Sophisticated cheese flavours bring new life to an old favourite

Sophisticated cheese flavours bring new life to an old favourite
By Frank Weber
June 7, 2013

 
Cheese flavours and trends in the restaurant and foodservice industry

It can be a challenge to talk about trends when the subject has been around for 7,000 years, give or take. In the case of cheese, many of us in the foodservice industry thought we had seen it all. There are literally thousands of different cheeses out there and most of us have our “go to” cheeses – the cheese comfort zone, so to speak. But that should change soon.

Drunken cheeses are on the rise and we are finding a growing number of them in our cheese shops and well-stocked grocery stores. These cheeses are washed with Armagnac, infused with grappa and red wine, and flavoured with port, beer or cognac. However, the amount of alcohol in these cheeses won’t be a threat to your blood-alcohol levels, even when consumed in staggering amounts. The subtle flavours shine on their own or paired with jellies, pears and walnuts.

Most of these varieties are of the hard kind and can be conveniently skewered as little party snacks and are equally delicious as part of a cheese platter or grated over risotto, polenta or salads. One of the best sellers in this category is the Italian Testun di Barolo according to Agim Pristine at the Cheese Boutique in Toronto. The deep flavours of the wine pair well with dried figs and apricots.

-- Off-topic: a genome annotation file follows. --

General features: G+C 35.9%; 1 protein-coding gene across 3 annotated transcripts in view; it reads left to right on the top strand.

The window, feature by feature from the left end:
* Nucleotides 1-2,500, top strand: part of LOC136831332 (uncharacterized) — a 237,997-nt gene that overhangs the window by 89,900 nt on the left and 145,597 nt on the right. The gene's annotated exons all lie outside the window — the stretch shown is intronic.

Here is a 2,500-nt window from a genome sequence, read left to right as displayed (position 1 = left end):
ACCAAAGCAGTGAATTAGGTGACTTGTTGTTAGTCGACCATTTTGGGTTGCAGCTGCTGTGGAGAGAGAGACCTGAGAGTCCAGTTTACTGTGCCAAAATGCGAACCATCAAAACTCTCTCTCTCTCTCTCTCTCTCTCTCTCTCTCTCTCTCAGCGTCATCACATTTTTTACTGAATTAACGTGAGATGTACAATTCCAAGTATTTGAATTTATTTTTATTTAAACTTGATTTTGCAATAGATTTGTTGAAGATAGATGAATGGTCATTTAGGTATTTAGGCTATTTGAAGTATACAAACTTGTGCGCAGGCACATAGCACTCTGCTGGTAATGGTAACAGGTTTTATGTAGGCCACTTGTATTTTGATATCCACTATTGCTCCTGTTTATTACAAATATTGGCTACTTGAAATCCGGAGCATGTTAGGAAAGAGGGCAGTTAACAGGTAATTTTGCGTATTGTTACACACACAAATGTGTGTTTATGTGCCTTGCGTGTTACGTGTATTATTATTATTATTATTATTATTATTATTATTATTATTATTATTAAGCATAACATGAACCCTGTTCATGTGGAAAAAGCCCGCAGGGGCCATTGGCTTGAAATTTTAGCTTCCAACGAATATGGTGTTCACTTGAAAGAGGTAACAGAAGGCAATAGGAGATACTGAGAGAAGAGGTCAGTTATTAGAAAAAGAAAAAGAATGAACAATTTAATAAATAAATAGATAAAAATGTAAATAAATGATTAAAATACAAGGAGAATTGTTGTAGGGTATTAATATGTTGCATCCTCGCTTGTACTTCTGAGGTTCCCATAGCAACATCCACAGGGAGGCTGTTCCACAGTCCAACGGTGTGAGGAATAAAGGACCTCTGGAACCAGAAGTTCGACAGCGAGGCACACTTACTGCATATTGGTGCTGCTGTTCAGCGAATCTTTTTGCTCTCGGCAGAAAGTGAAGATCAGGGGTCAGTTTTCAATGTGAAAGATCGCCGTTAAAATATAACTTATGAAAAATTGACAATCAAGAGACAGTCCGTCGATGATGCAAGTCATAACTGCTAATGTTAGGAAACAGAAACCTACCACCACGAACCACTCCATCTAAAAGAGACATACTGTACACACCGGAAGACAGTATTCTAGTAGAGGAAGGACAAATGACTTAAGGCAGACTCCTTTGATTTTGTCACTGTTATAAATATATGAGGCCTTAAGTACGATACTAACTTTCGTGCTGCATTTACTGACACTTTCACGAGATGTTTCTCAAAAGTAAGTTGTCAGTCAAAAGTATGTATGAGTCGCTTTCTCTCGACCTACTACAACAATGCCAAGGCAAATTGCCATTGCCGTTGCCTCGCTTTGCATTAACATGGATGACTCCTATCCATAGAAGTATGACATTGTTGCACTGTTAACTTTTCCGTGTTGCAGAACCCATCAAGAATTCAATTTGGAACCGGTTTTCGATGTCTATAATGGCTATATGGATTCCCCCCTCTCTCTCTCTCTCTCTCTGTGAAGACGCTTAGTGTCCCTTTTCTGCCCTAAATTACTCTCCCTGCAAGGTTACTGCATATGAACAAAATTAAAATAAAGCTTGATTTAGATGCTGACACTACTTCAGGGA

Goat cheese on the rise

Goat and sheep milk cheeses are among the ones to watch out for in 2013 and beyond. Eastern cultures are discovering a taste for western delicacies and these varieties also fare well with lactose-intolerant consumers. We are seeing an increasing number of local producers, particularly out of Quebec, making some very good quality artisanal goat cheeses.

In addition to the specific flavour and varietal trends such as those mentioned above, there are also some significant behavioural shifts in consumer purchasing habits when it comes to cheese. Education about the quality of coffee, olive oil and recently premium teas has resulted in consumers making the informed choice to enjoy higher quality products. Cheese is going upscale, artisan or just plain better. Excellent quality cheeses have been around for a long time but now we are seeing more of them at our local grocery stores and in an increasing number of flavours, textures and varieties. This may simply be a case of consumers enjoying better selection now than 10 years ago but the point is, we are more willing to explore.

Ardent Mills Organic 2016

In line with this shift, we’re noting a decrease in processed cheese sales and an increase in purchases of the “good” stuff. Italian Parmesan, for example, is enjoying record sales as we discover that there is more to it than a simple sprinkle out of a can.

Italian influence